monks should cut off sexual desire, he did not necessarily mean that sexual
intercourse was forbidden. The Buddha scolded him saying that he should not
cling to the words he says, but rather the meaning. Once the meaning is
grasped, let go of the words, for if you hold on to them they become a mere
formula easy to misconstrue to suit ones own ambitions. In other words, the
"raft" is the formula that presents the meaning. Let the formula go and hold
the meaning in mind.
* * *
Thought for the Day, July 18, 2012
A friend of mine who was one of my teacher's, Master Hsuan Hua, closest
disciples told me recently how perfect my teacher did everything. He traveled
went on to say that once in a while he made mistakes, and that was perfect too!
It was his attitude that was perfect all the time, even though what he did didn't
always turn out as planned.
I am beginning to see the importance of this. I feel more and more that finding
complete satisfaction in the process of bringing an effort to fruition is wherein
the satisfaction lies. If the effort fails, OK, try again until you get it right.
Being result oriented really stifles the delight in doing things.
* * *
Thought for the Day, July 19, 2012
Are you volunteering because you don't know what to do with yourself, or to
At a dinner conversation last evening someone remarked that Buddhists,
more than any other religion, tend to remain "practicing" Buddhists. I think
this is a very true observation. If we think about the reasons that this may be
so several come to mind but for me the main one is simple: Buddhism is the
mind, but rather the mind from which the idea of selfhood arises. Other
relationship with ourselves lasts a lifetime and there are no options.
* * *
Thought for the Day, July 21, 2012
If it were not for the fact that most of us are scared of ourselves, the Buddha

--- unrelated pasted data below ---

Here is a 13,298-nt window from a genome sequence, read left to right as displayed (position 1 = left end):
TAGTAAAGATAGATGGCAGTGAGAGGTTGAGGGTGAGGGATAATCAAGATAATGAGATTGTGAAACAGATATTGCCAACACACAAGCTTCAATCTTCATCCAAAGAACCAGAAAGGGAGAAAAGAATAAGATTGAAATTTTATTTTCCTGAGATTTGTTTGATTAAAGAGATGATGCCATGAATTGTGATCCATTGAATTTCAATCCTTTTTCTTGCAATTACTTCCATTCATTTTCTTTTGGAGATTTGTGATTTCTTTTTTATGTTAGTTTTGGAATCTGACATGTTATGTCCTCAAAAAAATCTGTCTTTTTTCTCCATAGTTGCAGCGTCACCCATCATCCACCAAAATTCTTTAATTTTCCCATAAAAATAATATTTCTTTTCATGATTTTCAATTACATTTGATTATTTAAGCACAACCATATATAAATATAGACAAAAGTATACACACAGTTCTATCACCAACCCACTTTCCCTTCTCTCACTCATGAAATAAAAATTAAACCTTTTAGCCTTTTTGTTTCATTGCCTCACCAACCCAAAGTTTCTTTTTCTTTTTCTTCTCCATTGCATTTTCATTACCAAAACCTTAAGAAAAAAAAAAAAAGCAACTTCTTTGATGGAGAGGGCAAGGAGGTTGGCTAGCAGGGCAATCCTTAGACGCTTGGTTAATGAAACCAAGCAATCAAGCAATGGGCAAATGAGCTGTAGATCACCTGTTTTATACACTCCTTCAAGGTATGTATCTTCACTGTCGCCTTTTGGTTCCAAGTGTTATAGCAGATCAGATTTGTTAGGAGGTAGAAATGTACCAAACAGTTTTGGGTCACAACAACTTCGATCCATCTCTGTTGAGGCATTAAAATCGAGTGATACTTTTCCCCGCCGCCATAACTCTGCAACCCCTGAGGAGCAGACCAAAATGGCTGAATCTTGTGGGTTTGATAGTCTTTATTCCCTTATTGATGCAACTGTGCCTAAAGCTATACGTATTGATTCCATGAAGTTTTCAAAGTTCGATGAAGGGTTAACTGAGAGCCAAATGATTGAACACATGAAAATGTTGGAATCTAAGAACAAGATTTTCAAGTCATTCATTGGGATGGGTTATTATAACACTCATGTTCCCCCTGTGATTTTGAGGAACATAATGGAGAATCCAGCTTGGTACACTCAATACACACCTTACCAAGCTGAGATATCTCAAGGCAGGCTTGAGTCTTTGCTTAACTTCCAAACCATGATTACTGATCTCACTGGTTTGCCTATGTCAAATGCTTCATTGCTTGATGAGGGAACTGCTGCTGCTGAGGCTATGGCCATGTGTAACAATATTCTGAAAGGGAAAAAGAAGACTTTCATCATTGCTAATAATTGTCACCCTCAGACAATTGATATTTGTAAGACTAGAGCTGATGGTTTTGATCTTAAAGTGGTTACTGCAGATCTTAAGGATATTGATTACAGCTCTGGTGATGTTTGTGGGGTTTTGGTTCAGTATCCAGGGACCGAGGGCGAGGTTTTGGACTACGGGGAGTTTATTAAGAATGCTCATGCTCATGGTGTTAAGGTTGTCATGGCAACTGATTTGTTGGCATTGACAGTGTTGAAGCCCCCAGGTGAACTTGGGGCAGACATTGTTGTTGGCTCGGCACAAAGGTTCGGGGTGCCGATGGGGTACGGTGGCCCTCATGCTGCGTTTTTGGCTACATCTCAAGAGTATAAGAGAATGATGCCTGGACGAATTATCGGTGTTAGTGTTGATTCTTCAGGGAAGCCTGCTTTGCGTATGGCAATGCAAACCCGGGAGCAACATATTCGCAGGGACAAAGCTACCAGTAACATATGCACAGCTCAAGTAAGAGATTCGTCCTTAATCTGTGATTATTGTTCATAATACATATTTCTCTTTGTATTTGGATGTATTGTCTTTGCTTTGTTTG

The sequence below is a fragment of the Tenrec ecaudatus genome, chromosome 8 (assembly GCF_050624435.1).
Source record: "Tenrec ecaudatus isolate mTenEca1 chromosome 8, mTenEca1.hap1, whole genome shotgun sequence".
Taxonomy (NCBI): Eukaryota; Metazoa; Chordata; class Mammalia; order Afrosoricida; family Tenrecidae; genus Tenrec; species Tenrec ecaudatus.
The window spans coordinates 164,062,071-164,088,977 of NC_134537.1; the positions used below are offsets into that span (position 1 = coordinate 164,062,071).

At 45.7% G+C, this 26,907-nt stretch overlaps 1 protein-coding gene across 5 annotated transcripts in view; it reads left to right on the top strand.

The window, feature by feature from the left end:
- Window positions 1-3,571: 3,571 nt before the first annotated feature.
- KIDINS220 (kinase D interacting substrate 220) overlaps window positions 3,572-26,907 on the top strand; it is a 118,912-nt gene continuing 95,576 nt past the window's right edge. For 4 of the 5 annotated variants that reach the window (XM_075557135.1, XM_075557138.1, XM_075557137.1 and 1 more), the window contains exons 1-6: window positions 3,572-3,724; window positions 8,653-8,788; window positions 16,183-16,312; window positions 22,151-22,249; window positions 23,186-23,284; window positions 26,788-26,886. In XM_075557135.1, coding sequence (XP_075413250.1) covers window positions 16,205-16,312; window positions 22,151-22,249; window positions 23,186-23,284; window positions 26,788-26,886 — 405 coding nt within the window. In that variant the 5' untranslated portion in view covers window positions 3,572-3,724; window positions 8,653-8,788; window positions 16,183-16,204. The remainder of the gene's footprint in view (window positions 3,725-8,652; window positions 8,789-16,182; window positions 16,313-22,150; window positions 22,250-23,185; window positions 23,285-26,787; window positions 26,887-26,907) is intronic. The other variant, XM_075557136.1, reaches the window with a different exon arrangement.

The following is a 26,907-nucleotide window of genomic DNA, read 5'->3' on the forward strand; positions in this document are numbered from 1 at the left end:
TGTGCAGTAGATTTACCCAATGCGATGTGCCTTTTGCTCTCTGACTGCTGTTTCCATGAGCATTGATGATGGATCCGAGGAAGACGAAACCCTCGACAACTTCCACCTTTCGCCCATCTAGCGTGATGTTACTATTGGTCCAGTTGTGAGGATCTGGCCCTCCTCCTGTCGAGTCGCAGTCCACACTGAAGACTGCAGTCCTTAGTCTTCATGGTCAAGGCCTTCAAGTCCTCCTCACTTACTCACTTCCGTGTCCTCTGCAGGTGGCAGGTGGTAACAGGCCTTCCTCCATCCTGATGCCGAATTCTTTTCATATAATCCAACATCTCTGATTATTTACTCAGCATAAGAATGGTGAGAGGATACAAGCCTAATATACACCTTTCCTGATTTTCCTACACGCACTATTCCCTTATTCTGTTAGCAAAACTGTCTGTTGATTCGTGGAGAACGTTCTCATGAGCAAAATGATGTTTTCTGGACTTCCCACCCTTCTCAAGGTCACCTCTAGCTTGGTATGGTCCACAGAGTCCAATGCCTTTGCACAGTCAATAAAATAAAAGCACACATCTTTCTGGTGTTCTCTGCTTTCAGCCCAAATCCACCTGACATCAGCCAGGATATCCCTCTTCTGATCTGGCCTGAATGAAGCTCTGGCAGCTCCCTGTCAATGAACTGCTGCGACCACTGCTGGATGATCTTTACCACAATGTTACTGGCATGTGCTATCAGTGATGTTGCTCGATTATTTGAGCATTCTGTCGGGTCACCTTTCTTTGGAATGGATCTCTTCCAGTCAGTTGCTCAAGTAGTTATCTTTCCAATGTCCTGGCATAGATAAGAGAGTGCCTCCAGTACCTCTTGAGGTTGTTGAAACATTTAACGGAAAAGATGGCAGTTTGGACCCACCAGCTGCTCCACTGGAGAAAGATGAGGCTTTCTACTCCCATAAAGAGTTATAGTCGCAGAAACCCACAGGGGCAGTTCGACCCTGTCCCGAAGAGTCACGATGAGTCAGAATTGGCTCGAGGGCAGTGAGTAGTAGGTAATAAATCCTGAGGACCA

probably would have never taught the dharma. But, the fact is that everyone,
save very few, are frightened to death of themselves. Our mind is always
looking outside because it feels threatened by what is inside. Why is this so? It
doesn't matter; it is just the way things are.
However, we are being constantly cheated by our own penchant to be robbed
of what is real by grasping what is transient and unsatisfactory. It is simply
easier to be superficially contented than to stand up to that contentment and
reject it and say "now what?" We will listen for a long long while and hear
nothing. Months will pass and maybe years. No wonder monasteries are
empty and movie theathers full!
* * *
Buddhism teaches that the five senses must be disciplined and our distinction
making mind, as well. We are in a chariot driven by six strong steeds; as long
as the reins are firmly held, we can guide our chariot wherever we please. It is
not enough to hold the reins, however, for while this will keep us from
wandering aimlessly, we will still use the reins to guide us to fulfill our
desires. We are not aware of a path that we can travel that leads to desire's
end. This is the path the Buddha reveals.
ordinary mind rooted in desire. The reins are our intention which can be
rooted in knowledge of the Teachings, or not. When knowledge guides
intention it is very different than when desire guides it. One subjects us to a
world of enless distractions and keeps us turning within a narrow frame of
possibilities; while the other stands tall against these limitations and forces us
to look over the wall. As we become increasingly aware of our narrow
confines we unknowingly have restricted ourselves to, we will thirst to see
new possibilites. Now we have the incentive to guide our intention towards
higher aims and with the support of the Buddha's teaching able to achieve